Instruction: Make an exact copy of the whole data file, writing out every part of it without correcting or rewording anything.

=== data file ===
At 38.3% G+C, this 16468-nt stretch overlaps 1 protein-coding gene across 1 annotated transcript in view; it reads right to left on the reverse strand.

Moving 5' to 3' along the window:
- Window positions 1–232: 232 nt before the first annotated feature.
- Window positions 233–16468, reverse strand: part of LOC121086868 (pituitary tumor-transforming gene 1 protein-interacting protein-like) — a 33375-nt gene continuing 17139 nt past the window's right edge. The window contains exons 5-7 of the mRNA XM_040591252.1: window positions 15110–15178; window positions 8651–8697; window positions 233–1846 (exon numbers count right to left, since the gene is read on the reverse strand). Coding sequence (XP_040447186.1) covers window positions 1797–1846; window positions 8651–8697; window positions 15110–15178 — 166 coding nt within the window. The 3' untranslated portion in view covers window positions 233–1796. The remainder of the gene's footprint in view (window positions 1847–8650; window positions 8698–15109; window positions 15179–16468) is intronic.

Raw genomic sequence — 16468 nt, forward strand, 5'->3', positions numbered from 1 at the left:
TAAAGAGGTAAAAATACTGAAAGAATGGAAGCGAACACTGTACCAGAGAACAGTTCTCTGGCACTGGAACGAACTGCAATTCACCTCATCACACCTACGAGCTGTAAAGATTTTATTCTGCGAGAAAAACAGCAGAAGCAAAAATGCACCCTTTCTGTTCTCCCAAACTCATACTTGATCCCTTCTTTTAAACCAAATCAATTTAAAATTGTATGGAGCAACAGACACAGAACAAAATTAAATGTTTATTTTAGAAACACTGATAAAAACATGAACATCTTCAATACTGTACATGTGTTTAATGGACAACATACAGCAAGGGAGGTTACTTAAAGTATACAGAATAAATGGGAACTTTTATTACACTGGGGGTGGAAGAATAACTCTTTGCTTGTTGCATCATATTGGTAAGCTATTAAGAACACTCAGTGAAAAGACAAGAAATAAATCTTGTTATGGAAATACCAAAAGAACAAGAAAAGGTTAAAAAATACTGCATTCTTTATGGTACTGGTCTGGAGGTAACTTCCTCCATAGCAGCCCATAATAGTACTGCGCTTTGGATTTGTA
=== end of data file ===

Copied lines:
At 38.3% G+C, this 16468-nt stretch overlaps 1 protein-coding gene across 1 annotated transcript in view; it reads right to left on the reverse strand.

Moving 5' to 3' along the window:
- Window positions 1–232: 232 nt before the first annotated feature.
- Window positions 233–16468, reverse strand: part of LOC121086868 (pituitary tumor-transforming gene 1 protein-interacting protein-like) — a 33375-nt gene continuing 17139 nt past the window's right edge. The window contains exons 5-7 of the mRNA XM_040591252.1: window positions 15110–15178; window positions 8651–8697; window positions 233–1846 (exon numbers count right to left, since the gene is read on the reverse strand). Coding sequence (XP_040447186.1) covers window positions 1797–1846; window positions 8651–8697; window positions 15110–15178 — 166 coding nt within the window. The 3' untranslated portion in view covers window positions 233–1796. The remainder of the gene's footprint in view (window positions 1847–8650; window positions 8698–15109; window positions 15179–16468) is intronic.

Raw genomic sequence — 16468 nt, forward strand, 5'->3', positions numbered from 1 at the left:
TAAAGAGGTAAAAATACTGAAAGAATGGAAGCGAACACTGTACCAGAGAACAGTTCTCTGGCACTGGAACGAACTGCAATTCACCTCATCACACCTACGAGCTGTAAAGATTTTATTCTGCGAGAAAAACAGCAGAAGCAAAAATGCACCCTTTCTGTTCTCCCAAACTCATACTTGATCCCTTCTTTTAAACCAAATCAATTTAAAATTGTATGGAGCAACAGACACAGAACAAAATTAAATGTTTATTTTAGAAACACTGATAAAAACATGAACATCTTCAATACTGTACATGTGTTTAATGGACAACATACAGCAAGGGAGGTTACTTAAAGTATACAGAATAAATGGGAACTTTTATTACACTGGGGGTGGAAGAATAACTCTTTGCTTGTTGCATCATATTGGTAAGCTATTAAGAACACTCAGTGAAAAGACAAGAAATAAATCTTGTTATGGAAATACCAAAAGAACAAGAAAAGGTTAAAAAATACTGCATTCTTTATGGTACTGGTCTGGAGGTAACTTCCTCCATAGCAGCCCATAATAGTACTGCGCTTTGGATTTGTA